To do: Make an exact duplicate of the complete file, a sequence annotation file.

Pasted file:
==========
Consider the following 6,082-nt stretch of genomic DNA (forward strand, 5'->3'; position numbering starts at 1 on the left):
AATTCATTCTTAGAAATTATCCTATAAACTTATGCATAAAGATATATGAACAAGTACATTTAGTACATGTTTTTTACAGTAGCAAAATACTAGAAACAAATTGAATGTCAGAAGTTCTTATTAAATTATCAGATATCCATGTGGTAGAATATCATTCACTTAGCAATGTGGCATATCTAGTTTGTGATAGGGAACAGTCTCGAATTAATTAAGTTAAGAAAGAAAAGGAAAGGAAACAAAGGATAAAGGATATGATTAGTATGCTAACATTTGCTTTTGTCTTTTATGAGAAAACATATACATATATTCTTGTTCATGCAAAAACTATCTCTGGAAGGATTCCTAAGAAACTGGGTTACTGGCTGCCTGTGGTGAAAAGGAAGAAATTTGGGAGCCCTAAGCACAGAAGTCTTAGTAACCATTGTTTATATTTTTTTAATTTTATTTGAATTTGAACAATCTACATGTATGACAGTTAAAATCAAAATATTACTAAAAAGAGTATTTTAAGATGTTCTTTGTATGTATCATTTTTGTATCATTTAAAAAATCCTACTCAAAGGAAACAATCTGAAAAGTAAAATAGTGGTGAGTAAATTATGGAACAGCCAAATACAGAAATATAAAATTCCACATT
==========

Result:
Consider the following 6,082-nt stretch of genomic DNA (forward strand, 5'->3'; position numbering starts at 1 on the left):
AATTCATTCTTAGAAATTATCCTATAAACTTATGCATAAAGATATATGAACAAGTACATTTAGTACATGTTTTTTACAGTAGCAAAATACTAGAAACAAATTGAATGTCAGAAGTTCTTATTAAATTATCAGATATCCATGTGGTAGAATATCATTCACTTAGCAATGTGGCATATCTAGTTTGTGATAGGGAACAGTCTCGAATTAATTAAGTTAAGAAAGAAAAGGAAAGGAAACAAAGGATAAAGGATATGATTAGTATGCTAACATTTGCTTTTGTCTTTTATGAGAAAACATATACATATATTCTTGTTCATGCAAAAACTATCTCTGGAAGGATTCCTAAGAAACTGGGTTACTGGCTGCCTGTGGTGAAAAGGAAGAAATTTGGGAGCCCTAAGCACAGAAGTCTTAGTAACCATTGTTTATATTTTTTTAATTTTATTTGAATTTGAACAATCTACATGTATGACAGTTAAAATCAAAATATTACTAAAAAGAGTATTTTAAGATGTTCTTTGTATGTATCATTTTTGTATCATTTAAAAAATCCTACTCAAAGGAAACAATCTGAAAAGTAAAATAGTGGTGAGTAAATTATGGAACAGCCAAATACAGAAATATAAAATTCCACATT